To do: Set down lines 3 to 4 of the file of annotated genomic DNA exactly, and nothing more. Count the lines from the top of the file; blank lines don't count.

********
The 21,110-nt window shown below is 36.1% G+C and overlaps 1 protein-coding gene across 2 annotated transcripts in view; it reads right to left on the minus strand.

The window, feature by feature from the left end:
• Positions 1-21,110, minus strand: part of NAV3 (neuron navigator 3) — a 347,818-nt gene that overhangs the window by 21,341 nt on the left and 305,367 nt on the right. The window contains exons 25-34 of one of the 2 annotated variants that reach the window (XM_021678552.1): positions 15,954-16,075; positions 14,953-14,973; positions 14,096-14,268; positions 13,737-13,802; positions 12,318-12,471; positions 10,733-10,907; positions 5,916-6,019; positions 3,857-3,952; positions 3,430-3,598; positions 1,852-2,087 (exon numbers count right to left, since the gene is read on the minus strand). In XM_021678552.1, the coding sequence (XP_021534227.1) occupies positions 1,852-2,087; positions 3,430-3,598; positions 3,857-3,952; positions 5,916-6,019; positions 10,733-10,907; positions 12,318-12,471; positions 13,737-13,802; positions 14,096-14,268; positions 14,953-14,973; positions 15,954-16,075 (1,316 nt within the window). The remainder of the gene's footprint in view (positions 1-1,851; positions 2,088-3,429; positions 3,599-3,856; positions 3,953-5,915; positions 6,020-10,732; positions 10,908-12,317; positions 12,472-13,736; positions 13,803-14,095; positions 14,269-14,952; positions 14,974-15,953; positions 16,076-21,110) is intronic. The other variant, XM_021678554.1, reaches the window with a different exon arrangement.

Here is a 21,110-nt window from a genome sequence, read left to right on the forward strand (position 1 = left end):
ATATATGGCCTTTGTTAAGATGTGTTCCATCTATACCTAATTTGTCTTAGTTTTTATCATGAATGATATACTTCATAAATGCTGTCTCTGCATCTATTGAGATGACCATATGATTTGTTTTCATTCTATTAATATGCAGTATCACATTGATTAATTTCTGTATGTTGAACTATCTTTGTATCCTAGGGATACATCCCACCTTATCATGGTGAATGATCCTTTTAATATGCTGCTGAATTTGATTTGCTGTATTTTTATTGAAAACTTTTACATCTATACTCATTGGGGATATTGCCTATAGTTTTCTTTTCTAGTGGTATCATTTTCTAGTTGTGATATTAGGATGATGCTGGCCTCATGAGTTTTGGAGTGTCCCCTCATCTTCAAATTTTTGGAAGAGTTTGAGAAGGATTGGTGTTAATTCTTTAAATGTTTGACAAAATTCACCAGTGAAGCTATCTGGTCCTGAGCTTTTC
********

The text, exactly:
• Positions 1-21,110, minus strand: part of NAV3 (neuron navigator 3) — a 347,818-nt gene that overhangs the window by 21,341 nt on the left and 305,367 nt on the right. The window contains exons 25-34 of one of the 2 annotated variants that reach the window (XM_021678552.1): positions 15,954-16,075; positions 14,953-14,973; positions 14,096-14,268; positions 13,737-13,802; positions 12,318-12,471; positions 10,733-10,907; positions 5,916-6,019; positions 3,857-3,952; positions 3,430-3,598; positions 1,852-2,087 (exon numbers count right to left, since the gene is read on the minus strand). In XM_021678552.1, the coding sequence (XP_021534227.1) occupies positions 1,852-2,087; positions 3,430-3,598; positions 3,857-3,952; positions 5,916-6,019; positions 10,733-10,907; positions 12,318-12,471; positions 13,737-13,802; positions 14,096-14,268; positions 14,953-14,973; positions 15,954-16,075 (1,316 nt within the window). The remainder of the gene's footprint in view (positions 1-1,851; positions 2,088-3,429; positions 3,599-3,856; positions 3,953-5,915; positions 6,020-10,732; positions 10,908-12,317; positions 12,472-13,736; positions 13,803-14,095; positions 14,269-14,952; positions 14,974-15,953; positions 16,076-21,110) is intronic. The other variant, XM_021678554.1, reaches the window with a different exon arrangement.

Here is a 21,110-nt window from a genome sequence, read left to right on the forward strand (position 1 = left end):